I was around 13-years-old when Atanarjuat (The Fast Runner) came out. The three-hour Inuit epic complemented my dad’s obscure taste in films; he decided to take his two teenaged sons to the movies for some Canadian cultural enrichment. Thinking “a movie’s a movie,” my brother and I acceded.
I hated Atanarjuat. My pubescent, bored self squirmed and slouched for 172 minutes of Inuits sitting in the snow. Now, years later as I watch Atanarjuat again, rapt, I laugh that my attitude has flipped over the years; Atanarjuat is a world-class movie.
As the first film to screen in TIFF Bell Lightbox’s exhaustive First Peoples Cinema: 1500 Nations, One Tradition programme, Atanarjuat may be an imposing ambassador to the uninitiated. Its stark colour palette, long takes and focus on the minutiae of traditional Inuit social relations demand trust from its audience that it will take them somewhere. If you’re not ready – or you’re a 13-year-old more interested in shoot-em-ups – Atanarjuat indeed seems to go nowhere. But going nowhere, in this case, is not synonymous with bad — in a certain sense, it’s a major theme in First Peoples Cinema.
Where do you go as an Aboriginal filmmaker? What do you do with an art form which has been instrumental in compromising your identity? My first memories of aboriginals come from cowboy and Indian clichÃ©s in cartoons and movies. It took years for me to get a realistic sense of North American Indigenous identity and tradition. In Canada, Indigenous culture sometimes feels almost invisible beyond the odd coin design or airport totem pole.
And how do you make sense of using modern storytelling to express anxieties about threatened traditions? Throughout the First Peoples programme, films vary widely in their relationship to mainstream movie conventions. Some films, like Shane Belcourt’s Tkaronto, follow a fairly mainstream pattern of character development, tension and resolution. Others, such as Busong, from the Philippines, resist familiar structures. The argument for the latter might go: how can we use the same narrative strategies as the cultures which threaten to erase us? Can’t our tale be told as we see fit?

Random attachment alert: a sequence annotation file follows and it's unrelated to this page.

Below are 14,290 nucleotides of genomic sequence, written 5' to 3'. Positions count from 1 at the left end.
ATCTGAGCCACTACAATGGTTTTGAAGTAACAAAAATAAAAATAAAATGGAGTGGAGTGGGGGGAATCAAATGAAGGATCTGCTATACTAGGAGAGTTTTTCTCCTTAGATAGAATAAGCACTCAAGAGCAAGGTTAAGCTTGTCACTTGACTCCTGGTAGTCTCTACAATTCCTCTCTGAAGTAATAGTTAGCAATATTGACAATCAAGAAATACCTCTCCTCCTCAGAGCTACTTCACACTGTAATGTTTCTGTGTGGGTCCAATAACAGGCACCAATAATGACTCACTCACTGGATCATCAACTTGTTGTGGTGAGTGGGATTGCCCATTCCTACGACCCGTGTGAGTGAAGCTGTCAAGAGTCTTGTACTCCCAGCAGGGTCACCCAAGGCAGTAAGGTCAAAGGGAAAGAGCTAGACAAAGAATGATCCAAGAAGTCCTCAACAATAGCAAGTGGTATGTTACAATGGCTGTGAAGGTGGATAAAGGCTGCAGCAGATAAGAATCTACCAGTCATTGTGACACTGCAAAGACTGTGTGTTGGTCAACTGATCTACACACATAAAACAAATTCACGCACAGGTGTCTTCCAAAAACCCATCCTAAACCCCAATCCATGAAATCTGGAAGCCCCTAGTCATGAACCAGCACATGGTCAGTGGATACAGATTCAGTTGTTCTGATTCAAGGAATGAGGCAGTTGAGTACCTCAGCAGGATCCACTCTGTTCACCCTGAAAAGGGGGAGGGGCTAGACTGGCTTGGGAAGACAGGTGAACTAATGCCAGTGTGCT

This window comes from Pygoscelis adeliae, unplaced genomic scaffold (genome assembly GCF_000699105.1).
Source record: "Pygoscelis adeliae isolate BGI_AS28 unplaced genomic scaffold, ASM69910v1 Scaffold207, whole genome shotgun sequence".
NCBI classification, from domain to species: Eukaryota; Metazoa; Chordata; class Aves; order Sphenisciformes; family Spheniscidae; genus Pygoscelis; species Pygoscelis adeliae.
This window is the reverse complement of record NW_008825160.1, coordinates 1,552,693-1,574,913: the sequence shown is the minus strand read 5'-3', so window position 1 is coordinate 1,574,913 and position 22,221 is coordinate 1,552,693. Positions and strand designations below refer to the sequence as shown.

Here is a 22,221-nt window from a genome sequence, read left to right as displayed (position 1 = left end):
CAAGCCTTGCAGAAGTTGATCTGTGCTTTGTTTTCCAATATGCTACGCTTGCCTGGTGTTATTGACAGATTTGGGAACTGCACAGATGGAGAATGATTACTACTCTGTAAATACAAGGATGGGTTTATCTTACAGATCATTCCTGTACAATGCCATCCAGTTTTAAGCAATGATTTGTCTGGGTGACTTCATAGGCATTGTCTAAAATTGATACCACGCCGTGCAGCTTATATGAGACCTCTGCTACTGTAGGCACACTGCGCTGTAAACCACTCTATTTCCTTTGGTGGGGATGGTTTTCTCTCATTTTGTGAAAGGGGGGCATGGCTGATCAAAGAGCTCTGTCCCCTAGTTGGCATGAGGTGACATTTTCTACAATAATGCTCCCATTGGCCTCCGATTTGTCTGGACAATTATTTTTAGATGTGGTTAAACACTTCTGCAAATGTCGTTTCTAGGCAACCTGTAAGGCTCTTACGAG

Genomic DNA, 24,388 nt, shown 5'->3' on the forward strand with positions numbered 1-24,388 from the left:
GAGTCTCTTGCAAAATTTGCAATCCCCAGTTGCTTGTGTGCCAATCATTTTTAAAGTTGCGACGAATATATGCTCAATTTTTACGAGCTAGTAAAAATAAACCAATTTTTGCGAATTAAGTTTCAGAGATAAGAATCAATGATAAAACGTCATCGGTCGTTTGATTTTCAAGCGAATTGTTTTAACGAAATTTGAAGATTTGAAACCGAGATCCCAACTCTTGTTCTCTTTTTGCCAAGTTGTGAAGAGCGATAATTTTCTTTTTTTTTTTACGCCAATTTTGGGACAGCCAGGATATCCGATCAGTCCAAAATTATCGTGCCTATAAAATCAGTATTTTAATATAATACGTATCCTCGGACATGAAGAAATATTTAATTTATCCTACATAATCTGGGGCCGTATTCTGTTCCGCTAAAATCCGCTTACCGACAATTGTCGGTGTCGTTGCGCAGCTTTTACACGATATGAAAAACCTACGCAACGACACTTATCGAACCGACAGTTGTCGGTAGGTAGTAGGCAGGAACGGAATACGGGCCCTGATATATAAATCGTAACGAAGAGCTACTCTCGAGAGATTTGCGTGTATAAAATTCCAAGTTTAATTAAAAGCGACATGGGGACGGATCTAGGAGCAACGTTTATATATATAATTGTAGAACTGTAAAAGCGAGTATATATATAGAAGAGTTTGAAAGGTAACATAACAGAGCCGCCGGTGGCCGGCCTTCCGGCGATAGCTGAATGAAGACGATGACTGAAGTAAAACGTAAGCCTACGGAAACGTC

Tkaronto leans towards the mainstream. The film follows two modern Indigenous North Americans: Jolene, a gorgeous Anishinaabe artist from L.A. and Ray, a self-deprecating MÃ©tis writer from Vancouver. Both characters feel urban and contemporary; Ray is mixed (half-MÃ©tis), looks more or less caucasian and Jolene has hints of the valley girl in her accent. Their story, set in Toronto, has an indie feel, incorporates traffic noise, cityscapes and other splashes of realism. While both Ray and Jolene have evolved with the times, they look back with anxiety. The question seems to be: how can one be modern without forgetting one’s roots? Jolene worries that she doesn’t know how to pray, while Ray’s outward whiteness provoke feelings of shame and confusion. For a story like this, narrative arcs and all that mainstream business make sense.
The aforementioned Busong, by Filipino filmmaker Auraeus Solito, tries another strategy: allegory, elusiveness, experiment. Solito comes from the Palawan tribe and Busong is billed as the first film shot in the Palawan language. Nothing like Tkaronto (really, the juxtaposition itself is a stretch), Busong allows a loose concept of character and plot.The film uses strange images and mini-stories instead of a traditional narrative; a Palawan fisherman and his son being forced off the beach by a cantankerous old white man and two gun-toting thugs; a woman slowly dying of something like leprosy; urban Filipinos laughing when a Palawan confusedly uses a door handle for the first time; the rotting woman, cured, sprouting butterflies out of her healing sores. These scenes are sequenced poetically and it becomes apparent that Solito is looking to communicate a cultural memory and feeling rather than a more literal story. (Should you feel skeptical, note that Solito is a bit of a Cannes darling.)
TIFF’s First Peoples programme has 27 feature film screenings. There will be all kinds of films which depict varied, unique and important cultures. Tkaronto and Busong represent two extremes (Atanarjuat sits somewhere in the middle), but I suspect that every film screened will have some particular style or formal choices which surprise. At points I wondered what Filipino, Canadian and New Zealand indigenous people have in common — is this programme one huge generalization? But film may be the best way to look at the world’s Indigenous peoples together. What other medium can so successfully integrate the new and the old, and strive to be universal?
TIFF’s First Peoples Cinema: 1500 Nations, One Tradition programme runs June 21 – August 11. 2012. For more information, visit their website.
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